downsides of disbelief in free will. For example, weakening free will belief led participants to behave less morally and responsibly (Baumeister et al., 2009; Protzko et al., 2016; Vohs & Schooler, 2008). In contrast to these results, our findings illustrate a more positive side of disbelief in free will, as higher levels of disbelief in free will would reduce victim blaming. 

Thursday, March 4, 2021

‘Pastorally dangerous’: U.S. bishops risk causing confusion about vaccines, ethicists say

Michael J. O’Loughlin
America Magazine
Originally published March 02, 2021

Here is an excerpt:

Anthony Egan, S.J., a Jesuit priest and lecturer in theology in South Africa, said church leaders publishing messages about hypothetical situations during a crisis is “unhelpful” as Catholics navigate life in a pandemic.

“I think it’s pastorally dangerous because people are dealing with all kinds of crises—people are faced with unemployment, people are faced with disease, people are faced with death—and to make this kind of statement just adds to the general feeling of unease, a general feeling of crisis,” Father Egan said, noting that in South Africa, which has been hard hit by a more aggressive variant, the Johnson & Johnson vaccine is the only available option. “I don’t think that’s pastorally helpful.”

The choice about taking a vaccine like Johnson & Johnson’s must come down to individual conscience, he said. “I think it’s irresponsible to make a claim that you must absolutely not or absolutely must take the drug,” he said.

Ms. Fullam agreed, saying modern life is filled with difficult dilemmas stemming from previous injustices and “one of the great things about the Catholic moral tradition is that we recognize the world is a messy place, but we don’t insist Catholics stay away from that messiness.” Catholics, she said, are called “to think about how to make the situation better” rather than retreat in the face of complexity and given the ongoing pandemic, receiving a vaccine with a remote connection to abortion could be the right decision—especially in communities where access to vaccines might be difficult.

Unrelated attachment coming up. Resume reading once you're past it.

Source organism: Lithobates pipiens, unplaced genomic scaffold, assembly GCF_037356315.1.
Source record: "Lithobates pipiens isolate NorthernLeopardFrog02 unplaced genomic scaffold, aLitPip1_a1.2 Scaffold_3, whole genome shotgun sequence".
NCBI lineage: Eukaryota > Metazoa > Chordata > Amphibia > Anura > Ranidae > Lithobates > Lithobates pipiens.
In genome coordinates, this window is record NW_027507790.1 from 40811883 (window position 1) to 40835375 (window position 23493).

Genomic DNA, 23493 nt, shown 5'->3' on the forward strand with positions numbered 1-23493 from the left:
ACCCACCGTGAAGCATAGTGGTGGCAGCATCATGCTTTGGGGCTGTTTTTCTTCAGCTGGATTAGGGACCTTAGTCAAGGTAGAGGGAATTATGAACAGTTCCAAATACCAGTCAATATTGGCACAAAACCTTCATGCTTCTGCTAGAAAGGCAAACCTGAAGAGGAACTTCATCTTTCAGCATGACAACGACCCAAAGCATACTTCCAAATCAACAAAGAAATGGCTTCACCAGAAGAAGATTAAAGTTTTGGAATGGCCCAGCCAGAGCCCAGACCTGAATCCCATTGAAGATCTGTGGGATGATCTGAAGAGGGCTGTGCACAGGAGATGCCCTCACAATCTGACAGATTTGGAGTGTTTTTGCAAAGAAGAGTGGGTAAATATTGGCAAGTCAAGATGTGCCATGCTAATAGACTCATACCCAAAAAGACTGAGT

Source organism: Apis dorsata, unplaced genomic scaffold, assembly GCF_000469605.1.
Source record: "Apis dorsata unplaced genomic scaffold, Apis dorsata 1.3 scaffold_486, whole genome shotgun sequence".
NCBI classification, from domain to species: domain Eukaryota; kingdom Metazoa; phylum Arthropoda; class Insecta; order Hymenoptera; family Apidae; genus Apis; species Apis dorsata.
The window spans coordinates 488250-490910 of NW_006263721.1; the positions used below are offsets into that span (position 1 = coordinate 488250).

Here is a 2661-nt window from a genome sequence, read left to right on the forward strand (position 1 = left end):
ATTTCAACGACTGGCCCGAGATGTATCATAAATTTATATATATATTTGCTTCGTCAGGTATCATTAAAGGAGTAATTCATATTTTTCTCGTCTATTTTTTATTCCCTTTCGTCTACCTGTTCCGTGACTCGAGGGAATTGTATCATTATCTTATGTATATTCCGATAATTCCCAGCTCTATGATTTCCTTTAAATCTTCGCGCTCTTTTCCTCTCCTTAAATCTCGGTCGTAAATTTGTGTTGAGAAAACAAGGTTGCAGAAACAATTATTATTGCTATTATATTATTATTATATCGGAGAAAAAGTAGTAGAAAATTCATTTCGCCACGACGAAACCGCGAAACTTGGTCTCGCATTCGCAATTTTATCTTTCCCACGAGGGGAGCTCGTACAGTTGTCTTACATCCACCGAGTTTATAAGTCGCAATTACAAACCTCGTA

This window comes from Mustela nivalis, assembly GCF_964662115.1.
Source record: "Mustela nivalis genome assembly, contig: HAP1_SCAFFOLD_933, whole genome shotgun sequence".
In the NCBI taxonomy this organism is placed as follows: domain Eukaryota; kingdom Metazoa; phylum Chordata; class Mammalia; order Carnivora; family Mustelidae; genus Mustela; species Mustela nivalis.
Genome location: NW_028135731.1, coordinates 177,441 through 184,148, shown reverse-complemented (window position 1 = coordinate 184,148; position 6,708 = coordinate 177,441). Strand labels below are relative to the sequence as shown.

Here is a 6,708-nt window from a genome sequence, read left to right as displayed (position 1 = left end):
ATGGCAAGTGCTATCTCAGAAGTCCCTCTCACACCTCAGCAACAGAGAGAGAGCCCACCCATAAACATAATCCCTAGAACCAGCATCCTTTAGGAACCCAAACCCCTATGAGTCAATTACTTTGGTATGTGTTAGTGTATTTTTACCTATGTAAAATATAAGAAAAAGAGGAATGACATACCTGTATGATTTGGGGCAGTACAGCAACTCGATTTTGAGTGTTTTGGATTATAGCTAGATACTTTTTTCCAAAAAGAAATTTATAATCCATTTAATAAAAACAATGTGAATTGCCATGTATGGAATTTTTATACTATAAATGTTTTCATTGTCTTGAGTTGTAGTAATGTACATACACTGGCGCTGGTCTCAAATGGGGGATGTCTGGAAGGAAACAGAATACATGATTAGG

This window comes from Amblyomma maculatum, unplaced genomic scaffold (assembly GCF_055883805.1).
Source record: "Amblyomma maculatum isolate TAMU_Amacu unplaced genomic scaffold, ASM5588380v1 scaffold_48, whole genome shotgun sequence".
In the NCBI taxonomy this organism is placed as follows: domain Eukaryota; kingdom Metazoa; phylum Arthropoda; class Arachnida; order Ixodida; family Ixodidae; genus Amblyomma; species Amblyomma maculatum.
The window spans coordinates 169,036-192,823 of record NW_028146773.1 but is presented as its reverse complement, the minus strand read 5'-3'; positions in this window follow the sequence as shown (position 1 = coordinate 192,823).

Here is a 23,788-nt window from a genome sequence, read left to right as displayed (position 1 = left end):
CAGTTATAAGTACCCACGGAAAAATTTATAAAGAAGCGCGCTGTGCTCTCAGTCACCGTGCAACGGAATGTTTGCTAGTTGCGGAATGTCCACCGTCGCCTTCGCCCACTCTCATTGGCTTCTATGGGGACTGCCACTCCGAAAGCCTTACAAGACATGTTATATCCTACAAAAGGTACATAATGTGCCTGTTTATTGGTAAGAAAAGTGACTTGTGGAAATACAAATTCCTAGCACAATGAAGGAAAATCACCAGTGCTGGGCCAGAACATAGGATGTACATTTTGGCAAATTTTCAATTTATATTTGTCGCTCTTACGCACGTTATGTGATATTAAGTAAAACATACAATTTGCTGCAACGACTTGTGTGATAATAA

Wednesday, March 3, 2021

Evolutionary biology meets consciousness: essay review

Browning, H., Veit, W. 
Biol Philos 36, 5 (2021). 


In this essay, we discuss Simona Ginsburg and Eva Jablonka’s The Evolution of the Sensitive Soul from an interdisciplinary perspective. Constituting perhaps the longest treatise on the evolution of consciousness, Ginsburg and Jablonka unite their expertise in neuroscience and biology to develop a beautifully Darwinian account of the dawning of subjective experience. Though it would be impossible to cover all its content in a short book review, here we provide a critical evaluation of their two key ideas—the role of Unlimited Associative Learning in the evolution of, and detection of, consciousness and a metaphysical claim about consciousness as a mode of being—in a manner that will hopefully overcome some of the initial resistance of potential readers to tackle a book of this length.

Here is one portion:

Modes of being